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Jake Brigance returns in John Grisham’s compelling new novel | Book review

In his 35th novel, the author returns to his first central character, a small-town lawyer.

"A Time for Mercy" by John Grisham; Doubleday (480 pages, $29.95). (Penguin Random House/TNS)
"A Time for Mercy" by John Grisham; Doubleday (480 pages, $29.95). (Penguin Random House/TNS)Read morePenguin Random House / MCT

A Time for Mercy

By John Grisham

Doubleday. 480 pp. $29.95

Reviewed by Colette Bancroft

Deep in the night, a woman waits in fear for her boyfriend to come home. Her two teenage children cower in a locked bedroom. When the man appears, raging drunk, he beats the woman, then passes out. Her children find her bloodied and unresponsive.

A gunshot rings out.

That chilling chapter kick-starts the 35th novel by John Grisham, A Time for Mercy. It’s a fine example of his well-honed skill at hooking readers right into a story — a skill that has helped sell more than 300 million copies of his books worldwide.

Grisham’s first novel, A Time to Kill, published in 1988 and made into a hit movie in 1996, grew directly out of his practice of law in a small town in Mississippi. Its lawyer hero, Jake Brigance, took on a seemingly unwinnable case boiling with issues of race that split the fictional small town of Clanton, Miss., and nearly cost him his life.

Grisham wrote Sycamore Row, a sequel to A Time to Kill, in 2013, and he’s brought Jake back for a third act in A Time for Mercy.

This book is set in 1990, just five years after the events of A Time to Kill, and Jake is still hustling for cases in Clanton. His highest hopes for a solid payday rest on a lawsuit he’s pursuing involving a collision between a car and a train that left a family of four dead. Jake is suing on behalf of the infant daughter who wasn’t in the car that night; his witnesses say the crossing signals weren’t working.

Then his old friend and mentor Judge Omar Noose (whose name sounds like he wandered out of a Dickens novel) hands him another of those apparently unwinnable, and probably utterly unprofitable, cases.

That gunshot in the night killed Stuart Kofer, a county sheriff’s deputy. The 16-year-old son of Kofer’s girlfriend is charged with capital murder.

Drew Gamble shot Kofer, with the deputy’s own gun. There’s no question about that; Drew has admitted it, first to his 14-year-old sister, Kiera, as she sat on the kitchen floor cradling their mother, then to the police when they arrived in response to the kids' 911 call.

The question is why. Drew and Kiera say that they thought their mother, Josie, was dead. Kofer had harmed them before, and they feared for their own lives. The house was far from town, with no help nearby.

Josie, as it turns out, is alive, although grievously injured. With Kofer dead and her mother hospitalized, Kiera is homeless. The Gamble family has struggled for years with poverty and Josie’s drug abuse, and there are no relatives to take in Keira. Kofer’s family is so furious over his death that they burn all the Gambles' possessions and forbid them to come back to the house.

And Drew is in a jail cell. In Mississippi in 1990, a 16-year-old can be tried as an adult. And, thanks to a recent change in law, the murder of a law enforcement officer, whether on duty or not, is a capital crime. Drew could go to death row.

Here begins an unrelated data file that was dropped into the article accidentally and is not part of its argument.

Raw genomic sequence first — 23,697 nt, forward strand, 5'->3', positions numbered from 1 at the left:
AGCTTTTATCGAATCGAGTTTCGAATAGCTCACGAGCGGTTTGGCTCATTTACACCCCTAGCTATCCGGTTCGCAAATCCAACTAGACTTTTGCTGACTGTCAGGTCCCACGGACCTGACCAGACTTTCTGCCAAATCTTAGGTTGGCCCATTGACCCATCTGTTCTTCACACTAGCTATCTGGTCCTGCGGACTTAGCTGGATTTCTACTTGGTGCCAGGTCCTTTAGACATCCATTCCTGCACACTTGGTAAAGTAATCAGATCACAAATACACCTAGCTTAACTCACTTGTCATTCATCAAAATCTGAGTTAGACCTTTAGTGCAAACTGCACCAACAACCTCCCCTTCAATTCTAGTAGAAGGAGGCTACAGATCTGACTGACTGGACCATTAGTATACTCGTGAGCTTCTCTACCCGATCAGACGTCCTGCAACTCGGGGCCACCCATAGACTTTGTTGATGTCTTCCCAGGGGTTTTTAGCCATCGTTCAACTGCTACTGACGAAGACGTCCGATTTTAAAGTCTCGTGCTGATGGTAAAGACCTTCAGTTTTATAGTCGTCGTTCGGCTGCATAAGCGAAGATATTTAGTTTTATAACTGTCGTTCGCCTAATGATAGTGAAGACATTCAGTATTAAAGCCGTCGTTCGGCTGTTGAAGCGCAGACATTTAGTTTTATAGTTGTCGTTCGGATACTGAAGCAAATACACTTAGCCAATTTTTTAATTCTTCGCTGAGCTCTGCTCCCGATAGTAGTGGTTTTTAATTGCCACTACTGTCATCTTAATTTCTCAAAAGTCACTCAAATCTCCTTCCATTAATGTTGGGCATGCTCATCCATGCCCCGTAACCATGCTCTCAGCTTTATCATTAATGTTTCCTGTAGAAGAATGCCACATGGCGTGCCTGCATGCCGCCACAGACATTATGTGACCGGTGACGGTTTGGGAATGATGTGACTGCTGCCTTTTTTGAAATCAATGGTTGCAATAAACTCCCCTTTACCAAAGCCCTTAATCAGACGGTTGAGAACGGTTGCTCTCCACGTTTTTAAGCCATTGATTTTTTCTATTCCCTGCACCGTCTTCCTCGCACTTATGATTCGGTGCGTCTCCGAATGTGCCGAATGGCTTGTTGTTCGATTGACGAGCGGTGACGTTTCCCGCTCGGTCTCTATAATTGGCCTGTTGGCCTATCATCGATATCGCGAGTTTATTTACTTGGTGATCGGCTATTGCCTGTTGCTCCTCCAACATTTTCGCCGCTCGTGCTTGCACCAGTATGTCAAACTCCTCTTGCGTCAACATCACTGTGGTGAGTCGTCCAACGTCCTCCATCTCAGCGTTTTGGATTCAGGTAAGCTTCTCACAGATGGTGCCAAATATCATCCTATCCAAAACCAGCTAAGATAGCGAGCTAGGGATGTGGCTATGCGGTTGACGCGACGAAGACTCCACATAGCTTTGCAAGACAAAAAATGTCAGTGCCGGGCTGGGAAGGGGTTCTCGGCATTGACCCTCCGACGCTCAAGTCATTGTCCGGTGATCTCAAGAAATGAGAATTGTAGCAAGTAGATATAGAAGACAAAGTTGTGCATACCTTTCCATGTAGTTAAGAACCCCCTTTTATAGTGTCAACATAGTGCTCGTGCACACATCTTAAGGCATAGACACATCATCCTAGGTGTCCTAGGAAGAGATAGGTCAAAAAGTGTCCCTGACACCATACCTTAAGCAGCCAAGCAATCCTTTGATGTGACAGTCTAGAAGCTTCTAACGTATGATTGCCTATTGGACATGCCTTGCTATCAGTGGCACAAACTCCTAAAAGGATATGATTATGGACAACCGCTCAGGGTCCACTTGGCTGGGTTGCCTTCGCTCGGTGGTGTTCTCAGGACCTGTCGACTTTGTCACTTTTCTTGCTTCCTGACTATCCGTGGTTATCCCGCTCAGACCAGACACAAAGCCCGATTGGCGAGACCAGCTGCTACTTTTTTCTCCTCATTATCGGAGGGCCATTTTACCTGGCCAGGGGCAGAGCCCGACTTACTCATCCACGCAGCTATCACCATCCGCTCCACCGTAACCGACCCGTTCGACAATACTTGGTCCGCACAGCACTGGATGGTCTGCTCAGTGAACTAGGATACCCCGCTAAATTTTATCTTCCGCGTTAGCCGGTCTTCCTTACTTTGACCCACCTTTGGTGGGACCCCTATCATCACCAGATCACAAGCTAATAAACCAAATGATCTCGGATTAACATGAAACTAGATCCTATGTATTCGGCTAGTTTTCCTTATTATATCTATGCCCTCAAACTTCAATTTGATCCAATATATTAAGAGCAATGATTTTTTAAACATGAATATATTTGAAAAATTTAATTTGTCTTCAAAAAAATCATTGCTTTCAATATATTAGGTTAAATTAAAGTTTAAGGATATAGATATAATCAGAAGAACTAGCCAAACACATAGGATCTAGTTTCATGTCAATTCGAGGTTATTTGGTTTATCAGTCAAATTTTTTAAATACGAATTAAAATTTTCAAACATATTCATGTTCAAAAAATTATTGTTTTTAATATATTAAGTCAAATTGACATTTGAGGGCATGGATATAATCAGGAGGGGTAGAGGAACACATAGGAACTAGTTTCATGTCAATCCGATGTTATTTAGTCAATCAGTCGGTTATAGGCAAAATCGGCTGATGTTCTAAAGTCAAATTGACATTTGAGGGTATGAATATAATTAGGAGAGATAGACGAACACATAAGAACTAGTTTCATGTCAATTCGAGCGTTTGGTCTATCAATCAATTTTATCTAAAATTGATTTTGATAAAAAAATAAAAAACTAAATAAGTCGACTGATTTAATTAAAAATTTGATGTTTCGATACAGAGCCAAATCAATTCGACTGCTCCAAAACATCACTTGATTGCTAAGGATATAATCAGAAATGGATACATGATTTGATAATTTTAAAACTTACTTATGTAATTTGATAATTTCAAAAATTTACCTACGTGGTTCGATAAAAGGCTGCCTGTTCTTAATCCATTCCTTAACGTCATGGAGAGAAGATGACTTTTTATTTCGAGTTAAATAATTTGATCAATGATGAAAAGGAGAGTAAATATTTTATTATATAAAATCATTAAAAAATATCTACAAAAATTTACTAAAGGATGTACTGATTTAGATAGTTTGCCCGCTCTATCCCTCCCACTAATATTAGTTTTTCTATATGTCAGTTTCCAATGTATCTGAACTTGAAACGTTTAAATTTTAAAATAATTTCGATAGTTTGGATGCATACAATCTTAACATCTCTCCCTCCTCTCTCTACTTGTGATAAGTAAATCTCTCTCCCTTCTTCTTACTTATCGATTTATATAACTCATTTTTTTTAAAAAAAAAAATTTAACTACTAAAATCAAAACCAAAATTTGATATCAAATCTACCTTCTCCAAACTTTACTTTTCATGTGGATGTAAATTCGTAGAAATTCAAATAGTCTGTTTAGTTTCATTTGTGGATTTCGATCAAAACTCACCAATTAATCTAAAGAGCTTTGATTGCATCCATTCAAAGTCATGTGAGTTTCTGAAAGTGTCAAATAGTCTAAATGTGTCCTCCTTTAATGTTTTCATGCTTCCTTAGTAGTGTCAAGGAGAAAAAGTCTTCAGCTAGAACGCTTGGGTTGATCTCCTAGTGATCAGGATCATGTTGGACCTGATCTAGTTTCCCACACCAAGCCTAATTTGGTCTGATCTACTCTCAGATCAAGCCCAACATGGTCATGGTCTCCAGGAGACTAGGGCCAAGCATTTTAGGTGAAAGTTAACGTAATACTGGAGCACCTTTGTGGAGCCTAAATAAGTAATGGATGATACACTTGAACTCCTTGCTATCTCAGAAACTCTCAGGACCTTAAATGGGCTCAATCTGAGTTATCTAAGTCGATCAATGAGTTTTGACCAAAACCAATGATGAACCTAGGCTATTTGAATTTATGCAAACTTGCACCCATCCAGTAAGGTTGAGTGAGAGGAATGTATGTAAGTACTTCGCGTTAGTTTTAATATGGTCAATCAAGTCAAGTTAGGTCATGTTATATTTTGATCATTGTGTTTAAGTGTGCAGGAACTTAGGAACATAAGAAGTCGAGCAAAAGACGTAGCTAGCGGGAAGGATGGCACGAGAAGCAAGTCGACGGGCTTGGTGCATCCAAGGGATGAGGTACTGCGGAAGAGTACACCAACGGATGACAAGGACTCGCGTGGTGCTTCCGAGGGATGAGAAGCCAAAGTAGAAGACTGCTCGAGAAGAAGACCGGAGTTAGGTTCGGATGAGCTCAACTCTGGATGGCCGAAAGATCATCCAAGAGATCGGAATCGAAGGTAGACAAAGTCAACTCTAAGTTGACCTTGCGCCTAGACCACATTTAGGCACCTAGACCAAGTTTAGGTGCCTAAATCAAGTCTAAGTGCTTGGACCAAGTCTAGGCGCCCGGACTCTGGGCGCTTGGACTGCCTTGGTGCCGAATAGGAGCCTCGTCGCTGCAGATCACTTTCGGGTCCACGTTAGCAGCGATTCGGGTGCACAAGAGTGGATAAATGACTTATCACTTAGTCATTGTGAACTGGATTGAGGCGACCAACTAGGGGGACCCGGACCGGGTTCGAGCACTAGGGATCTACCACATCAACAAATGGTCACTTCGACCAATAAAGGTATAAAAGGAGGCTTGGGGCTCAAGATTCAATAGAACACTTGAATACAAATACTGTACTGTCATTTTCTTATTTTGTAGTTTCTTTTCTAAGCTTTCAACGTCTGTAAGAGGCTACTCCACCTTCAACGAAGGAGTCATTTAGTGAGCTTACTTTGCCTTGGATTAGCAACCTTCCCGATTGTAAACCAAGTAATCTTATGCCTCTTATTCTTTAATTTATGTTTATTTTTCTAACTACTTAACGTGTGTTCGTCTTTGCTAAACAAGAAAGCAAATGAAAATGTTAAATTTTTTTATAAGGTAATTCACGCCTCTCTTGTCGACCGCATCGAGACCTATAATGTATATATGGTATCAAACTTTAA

Jake does not want to be Drew’s attorney. He knows all too well that the case will arouse intense emotions, and his business depends on the regard of his community — as does the happiness of his no-nonsense wife, Carla, and their young daughter, Hanna. But Noose is implacable. No other local lawyer has argued a capital case; Jake has the job, like it or not.

The blue line forms up immediately. The town’s police see Stu Kofer as one of their own and make clear to Jake that they expect to see his killer get the death penalty. That opinion holds even as it comes out that many of Kofer’s friends on the force knew he was a violent drunk whose drinking was escalating. Some of them had answered domestic violence calls to his home, only to have Josie decline to press charges. What is suspicious is that all records of those calls have disappeared.

The sheriff, Ozzie Wall, is furious to find he’s been kept out of the loop on Kofer’s deterioration. He feels some sympathy for Drew, but as the county’s first Black sheriff, he walks a tightrope every day. It takes all Jake’s persuasive and legal skills just to get Drew examined by psychiatrists — which starts up angry rumors that Jake will present an insanity defense.

As Jake deals with the spiraling complications of Drew’s case and tries to help Josie and Kiera, he’s also dealing with troubles of his own, especially an alarming amount of debt. Much of it is litigation loans taken out in pursuit of that railroad case; when it stalls, Jake is on the hook for much more money than he has. The costs of Drew’s defense are rising as well, and the hard limit on what the state will pay an appointed defense attorney is a grand total of $1,000. Jake could use some mercy himself.

As always in Grisham’s novels, the intricacies of legal strategy are laid out clearly, the good, the bad, and the ugly. On the job as well as in his personal life, Jake is an endearing protagonist because he’s a plainly imperfect one. He makes mistakes, sometimes major ones; he cuts corners and keeps secrets and sometimes skates out to the edge of ethics.

But he learns from all of it, and when it comes down to the crunch, he does the right thing.

From the Tampa Bay Times.